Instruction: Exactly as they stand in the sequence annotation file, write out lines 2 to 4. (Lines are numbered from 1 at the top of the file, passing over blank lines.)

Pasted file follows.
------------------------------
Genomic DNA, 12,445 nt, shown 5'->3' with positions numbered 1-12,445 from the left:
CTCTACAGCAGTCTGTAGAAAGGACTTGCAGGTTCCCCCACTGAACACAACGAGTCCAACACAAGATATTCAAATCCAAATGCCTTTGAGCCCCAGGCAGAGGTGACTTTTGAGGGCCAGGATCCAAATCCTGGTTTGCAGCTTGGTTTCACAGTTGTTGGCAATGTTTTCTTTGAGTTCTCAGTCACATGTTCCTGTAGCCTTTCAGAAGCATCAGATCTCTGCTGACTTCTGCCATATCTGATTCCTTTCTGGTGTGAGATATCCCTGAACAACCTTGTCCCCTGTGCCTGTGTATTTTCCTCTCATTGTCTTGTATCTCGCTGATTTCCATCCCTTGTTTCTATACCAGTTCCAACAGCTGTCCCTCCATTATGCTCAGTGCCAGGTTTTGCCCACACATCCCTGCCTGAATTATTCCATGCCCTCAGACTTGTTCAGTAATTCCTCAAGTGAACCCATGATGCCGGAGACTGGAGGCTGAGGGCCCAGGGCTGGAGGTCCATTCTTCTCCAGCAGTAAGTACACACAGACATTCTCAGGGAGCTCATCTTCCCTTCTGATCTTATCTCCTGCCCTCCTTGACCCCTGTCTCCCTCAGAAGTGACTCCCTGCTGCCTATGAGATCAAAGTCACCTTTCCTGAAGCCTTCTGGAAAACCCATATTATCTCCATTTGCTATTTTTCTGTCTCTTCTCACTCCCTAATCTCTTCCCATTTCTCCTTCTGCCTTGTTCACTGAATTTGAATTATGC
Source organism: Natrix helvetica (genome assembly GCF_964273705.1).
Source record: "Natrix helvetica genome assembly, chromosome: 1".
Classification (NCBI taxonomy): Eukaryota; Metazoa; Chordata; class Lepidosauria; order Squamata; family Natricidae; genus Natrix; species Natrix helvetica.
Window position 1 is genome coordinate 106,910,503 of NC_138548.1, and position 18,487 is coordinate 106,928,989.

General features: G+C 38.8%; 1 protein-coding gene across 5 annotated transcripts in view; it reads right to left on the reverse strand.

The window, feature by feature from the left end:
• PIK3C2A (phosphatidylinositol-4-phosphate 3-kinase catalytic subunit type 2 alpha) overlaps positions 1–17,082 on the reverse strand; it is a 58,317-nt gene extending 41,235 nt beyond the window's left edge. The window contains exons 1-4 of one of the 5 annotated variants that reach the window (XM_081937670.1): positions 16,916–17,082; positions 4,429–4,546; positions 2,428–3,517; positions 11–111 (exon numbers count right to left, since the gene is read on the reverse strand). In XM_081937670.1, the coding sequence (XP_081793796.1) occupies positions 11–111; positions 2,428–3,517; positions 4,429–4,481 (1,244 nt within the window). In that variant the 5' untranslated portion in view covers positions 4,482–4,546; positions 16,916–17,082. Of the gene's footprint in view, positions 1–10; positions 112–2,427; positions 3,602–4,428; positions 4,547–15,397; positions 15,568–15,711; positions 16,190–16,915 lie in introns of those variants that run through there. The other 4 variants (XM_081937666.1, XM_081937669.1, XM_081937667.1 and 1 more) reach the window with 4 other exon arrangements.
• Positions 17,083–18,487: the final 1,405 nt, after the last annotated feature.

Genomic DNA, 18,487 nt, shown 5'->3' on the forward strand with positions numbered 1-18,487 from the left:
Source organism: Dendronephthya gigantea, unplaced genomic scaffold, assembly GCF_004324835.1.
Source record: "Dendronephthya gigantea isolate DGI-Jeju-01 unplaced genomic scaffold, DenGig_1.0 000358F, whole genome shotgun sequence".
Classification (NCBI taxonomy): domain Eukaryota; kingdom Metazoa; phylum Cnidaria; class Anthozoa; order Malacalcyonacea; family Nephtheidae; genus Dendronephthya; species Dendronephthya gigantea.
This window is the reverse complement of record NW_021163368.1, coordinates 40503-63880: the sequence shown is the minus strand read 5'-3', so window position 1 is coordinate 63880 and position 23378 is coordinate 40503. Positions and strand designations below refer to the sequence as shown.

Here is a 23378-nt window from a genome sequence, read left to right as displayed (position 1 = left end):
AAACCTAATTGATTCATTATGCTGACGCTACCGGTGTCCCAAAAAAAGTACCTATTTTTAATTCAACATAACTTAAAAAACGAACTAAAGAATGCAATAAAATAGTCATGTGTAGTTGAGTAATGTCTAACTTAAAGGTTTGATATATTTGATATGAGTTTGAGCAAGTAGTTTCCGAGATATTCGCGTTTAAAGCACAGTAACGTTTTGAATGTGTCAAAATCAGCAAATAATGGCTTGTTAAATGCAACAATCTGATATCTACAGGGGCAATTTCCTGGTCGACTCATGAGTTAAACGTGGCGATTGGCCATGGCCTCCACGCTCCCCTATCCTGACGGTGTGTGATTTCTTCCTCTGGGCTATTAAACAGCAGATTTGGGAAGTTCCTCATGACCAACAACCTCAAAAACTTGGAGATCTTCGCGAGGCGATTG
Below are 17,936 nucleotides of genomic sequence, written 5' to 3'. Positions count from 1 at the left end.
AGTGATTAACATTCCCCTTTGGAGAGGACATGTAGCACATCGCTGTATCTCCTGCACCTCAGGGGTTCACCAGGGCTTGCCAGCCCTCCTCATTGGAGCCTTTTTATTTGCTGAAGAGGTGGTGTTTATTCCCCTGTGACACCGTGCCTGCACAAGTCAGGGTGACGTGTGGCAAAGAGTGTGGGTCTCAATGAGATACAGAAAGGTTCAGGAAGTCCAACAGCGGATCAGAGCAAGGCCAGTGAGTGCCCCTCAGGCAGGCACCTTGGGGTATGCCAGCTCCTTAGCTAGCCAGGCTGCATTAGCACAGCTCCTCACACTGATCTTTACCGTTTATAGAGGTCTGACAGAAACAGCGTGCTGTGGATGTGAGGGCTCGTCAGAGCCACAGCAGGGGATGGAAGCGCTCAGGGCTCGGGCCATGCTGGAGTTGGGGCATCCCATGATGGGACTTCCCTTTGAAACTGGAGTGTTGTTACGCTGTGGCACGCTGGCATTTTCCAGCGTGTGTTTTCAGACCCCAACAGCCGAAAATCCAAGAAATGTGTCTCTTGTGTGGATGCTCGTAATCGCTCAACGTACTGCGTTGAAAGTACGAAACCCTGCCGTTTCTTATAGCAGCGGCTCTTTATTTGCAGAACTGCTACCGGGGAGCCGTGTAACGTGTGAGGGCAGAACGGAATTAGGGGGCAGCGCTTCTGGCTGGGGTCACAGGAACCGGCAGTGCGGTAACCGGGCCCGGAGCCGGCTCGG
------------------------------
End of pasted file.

CTCTACAGCAGTCTGTAGAAAGGACTTGCAGGTTCCCCCACTGAACACAACGAGTCCAACACAAGATATTCAAATCCAAATGCCTTTGAGCCCCAGGCAGAGGTGACTTTTGAGGGCCAGGATCCAAATCCTGGTTTGCAGCTTGGTTTCACAGTTGTTGGCAATGTTTTCTTTGAGTTCTCAGTCACATGTTCCTGTAGCCTTTCAGAAGCATCAGATCTCTGCTGACTTCTGCCATATCTGATTCCTTTCTGGTGTGAGATATCCCTGAACAACCTTGTCCCCTGTGCCTGTGTATTTTCCTCTCATTGTCTTGTATCTCGCTGATTTCCATCCCTTGTTTCTATACCAGTTCCAACAGCTGTCCCTCCATTATGCTCAGTGCCAGGTTTTGCCCACACATCCCTGCCTGAATTATTCCATGCCCTCAGACTTGTTCAGTAATTCCTCAAGTGAACCCATGATGCCGGAGACTGGAGGCTGAGGGCCCAGGGCTGGAGGTCCATTCTTCTCCAGCAGTAAGTACACACAGACATTCTCAGGGAGCTCATCTTCCCTTCTGATCTTATCTCCTGCCCTCCTTGACCCCTGTCTCCCTCAGAAGTGACTCCCTGCTGCCTATGAGATCAAAGTCACCTTTCCTGAAGCCTTCTGGAAAACCCATATTATCTCCATTTGCTATTTTTCTGTCTCTTCTCACTCCCTAATCTCTTCCCATTTCTCCTTCTGCCTTGTTCACTGAATTTGAATTATGC
Source organism: Natrix helvetica (genome assembly GCF_964273705.1).
Source record: "Natrix helvetica genome assembly, chromosome: 1".